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I'm wanting to make some binders of different opening lines in a columnar layout like MCO uses. Is there any database program that can produce this type of output, or would I be better off creating it manually in a spreadsheet?

In addition, I'd like to be able to print out annotated games with diagrams.

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    Scid's "Opening Report" does this, I don't have time for a full answer. – RemcoGerlich Mar 24 '16 at 13:27
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    Why the downvote? I've know that most of them can print out annotated games, but I'm not aware of any that have the other, primary feature for which I'm looking. – Herb Wolfe Mar 24 '16 at 18:50
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My suggestion does not link to a database, but you can use Tex to format chessboards, add your own annotations and put the content into column format.

We even have a Tex stack exchange! The link is of a question regarding a new Tex user learning how to use the chess specific packages.

Please note Tex is just a text editor though. The times I have used it (for my mathematics dissertation), I've used it to neatly represent content only. As far as I know Tex doesn't have analysis features, databases of master games etc., it just is to display text and text like objects.

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  • I've used TeX/LaTeX once or twice in the past, including a couple of years ago when I re-did my resume. I do like this option, as it seems it would be easier to update the file with new columns and analysis. – Herb Wolfe Mar 24 '16 at 12:45
  • None of those LaTeX packages in the cited TeX Stack Exchange post will produce a MCO-style table representation of lines from a database of PGN. – Jim Ratliff Feb 5 at 6:13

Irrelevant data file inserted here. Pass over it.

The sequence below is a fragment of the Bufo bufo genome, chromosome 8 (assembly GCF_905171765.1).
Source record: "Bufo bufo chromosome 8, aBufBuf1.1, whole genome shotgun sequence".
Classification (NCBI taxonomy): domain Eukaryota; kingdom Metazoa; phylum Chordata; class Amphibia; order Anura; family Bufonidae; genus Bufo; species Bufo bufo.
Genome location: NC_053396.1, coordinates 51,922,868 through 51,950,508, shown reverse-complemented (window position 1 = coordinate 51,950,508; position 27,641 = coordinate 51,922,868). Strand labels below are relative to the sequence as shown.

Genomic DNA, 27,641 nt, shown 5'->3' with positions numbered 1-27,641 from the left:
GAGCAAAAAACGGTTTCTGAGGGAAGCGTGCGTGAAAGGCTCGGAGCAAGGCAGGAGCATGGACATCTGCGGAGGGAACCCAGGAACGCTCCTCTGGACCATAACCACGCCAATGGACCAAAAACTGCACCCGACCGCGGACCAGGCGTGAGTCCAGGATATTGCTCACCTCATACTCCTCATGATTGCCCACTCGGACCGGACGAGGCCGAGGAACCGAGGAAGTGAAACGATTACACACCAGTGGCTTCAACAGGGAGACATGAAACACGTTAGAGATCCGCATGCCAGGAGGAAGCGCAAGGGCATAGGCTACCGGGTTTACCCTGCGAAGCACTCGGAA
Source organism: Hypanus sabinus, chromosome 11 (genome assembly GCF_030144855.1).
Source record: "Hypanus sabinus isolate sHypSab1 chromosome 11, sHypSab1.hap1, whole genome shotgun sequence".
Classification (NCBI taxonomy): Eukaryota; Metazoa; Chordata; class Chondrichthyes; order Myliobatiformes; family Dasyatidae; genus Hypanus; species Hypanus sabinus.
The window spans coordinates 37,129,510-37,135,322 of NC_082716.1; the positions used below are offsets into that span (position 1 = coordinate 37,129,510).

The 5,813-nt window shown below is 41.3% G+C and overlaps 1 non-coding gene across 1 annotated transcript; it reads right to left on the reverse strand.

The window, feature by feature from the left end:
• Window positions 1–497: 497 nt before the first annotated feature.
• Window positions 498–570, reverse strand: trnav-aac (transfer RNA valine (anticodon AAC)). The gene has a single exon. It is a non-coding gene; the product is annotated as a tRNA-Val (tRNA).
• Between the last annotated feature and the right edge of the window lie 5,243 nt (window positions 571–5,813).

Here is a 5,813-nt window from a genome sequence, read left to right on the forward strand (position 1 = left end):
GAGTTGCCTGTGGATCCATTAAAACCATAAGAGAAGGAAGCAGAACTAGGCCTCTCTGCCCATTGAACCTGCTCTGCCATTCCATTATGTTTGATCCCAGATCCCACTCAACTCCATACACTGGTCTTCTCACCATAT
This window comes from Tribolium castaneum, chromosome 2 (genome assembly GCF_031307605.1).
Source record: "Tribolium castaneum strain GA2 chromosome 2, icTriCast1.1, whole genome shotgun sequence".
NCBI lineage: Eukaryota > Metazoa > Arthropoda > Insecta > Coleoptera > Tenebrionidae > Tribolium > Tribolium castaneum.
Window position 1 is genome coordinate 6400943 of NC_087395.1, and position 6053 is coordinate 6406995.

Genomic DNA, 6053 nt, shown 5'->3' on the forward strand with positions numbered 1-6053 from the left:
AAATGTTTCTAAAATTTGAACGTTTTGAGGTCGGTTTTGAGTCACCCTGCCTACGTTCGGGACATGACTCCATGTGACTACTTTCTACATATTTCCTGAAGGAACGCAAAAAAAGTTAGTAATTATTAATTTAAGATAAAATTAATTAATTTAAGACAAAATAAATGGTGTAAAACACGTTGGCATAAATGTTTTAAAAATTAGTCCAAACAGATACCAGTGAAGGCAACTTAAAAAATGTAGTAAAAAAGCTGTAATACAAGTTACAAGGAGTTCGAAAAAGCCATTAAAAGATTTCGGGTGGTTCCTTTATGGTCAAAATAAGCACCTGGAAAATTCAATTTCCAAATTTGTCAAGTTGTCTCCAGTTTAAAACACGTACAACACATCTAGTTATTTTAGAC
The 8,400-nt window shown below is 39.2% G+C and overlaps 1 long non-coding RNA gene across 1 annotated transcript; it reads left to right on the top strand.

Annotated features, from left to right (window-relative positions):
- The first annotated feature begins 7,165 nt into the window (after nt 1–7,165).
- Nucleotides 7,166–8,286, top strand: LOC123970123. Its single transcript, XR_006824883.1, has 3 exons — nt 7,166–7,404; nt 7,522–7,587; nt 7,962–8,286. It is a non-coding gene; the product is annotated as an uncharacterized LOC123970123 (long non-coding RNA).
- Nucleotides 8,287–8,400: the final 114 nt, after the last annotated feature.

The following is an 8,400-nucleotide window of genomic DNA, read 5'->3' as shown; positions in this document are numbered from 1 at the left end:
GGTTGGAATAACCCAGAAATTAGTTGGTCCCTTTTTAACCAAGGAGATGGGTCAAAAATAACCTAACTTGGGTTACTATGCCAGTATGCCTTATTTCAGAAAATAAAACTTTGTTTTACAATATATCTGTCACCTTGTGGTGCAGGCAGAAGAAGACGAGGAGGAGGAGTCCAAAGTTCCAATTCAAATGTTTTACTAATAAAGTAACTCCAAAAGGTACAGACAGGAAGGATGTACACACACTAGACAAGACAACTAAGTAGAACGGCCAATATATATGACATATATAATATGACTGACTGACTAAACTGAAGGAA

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Chess Openings Wizard can produce output that is sort of the transpose of the MCO format. This isn't exactly what you want, but it might suffice.

More detail: Chess Openings Wizard (COW), by Bookup.com, are apps (Mac, Windows, iOS, Android) for training yourself in your opening repertoire that

[r]ather than store lists of games, Chess Openings Wizard stores chess theory in trees of positions, much the way theory is recorded in books such as the Encyclopedia of Chess Openings and the Encyclopedia of Chess Endgames.

It comes in a cheaper ("Express") and in a more-expensive ("Professional") version. According to the Comparison Chart, the Professional version "prints ECO/BCO-style sheets of analysis."

ECO and BCO refer to "Encyclopedia or Chess Openings" and "Batsford Chess Openings," respectively.

Apparently the format of ECO/BCO is sort of the transpose of the type of table used in MCO (which you referenced in your question). From Steven Lopez, "Table views and printouts in ChessBase 9," Chess News, August 31, 2006:

Books like Modern Chess Openings use a columnar format: the variations are printed in columns on the page -- you start at the top of the page and work your way down. The majority of other compendiums such as the Encyclopedia of Chess Openings, Batsford Chess Openings, and Nunn's Chess Openings use a table format in which the variations are read from left to right across the page. If a variation starts with the same move (or moves) as the one immmediately above it on the page, spaces are left blank to designate that the moves are the same as the variation above.

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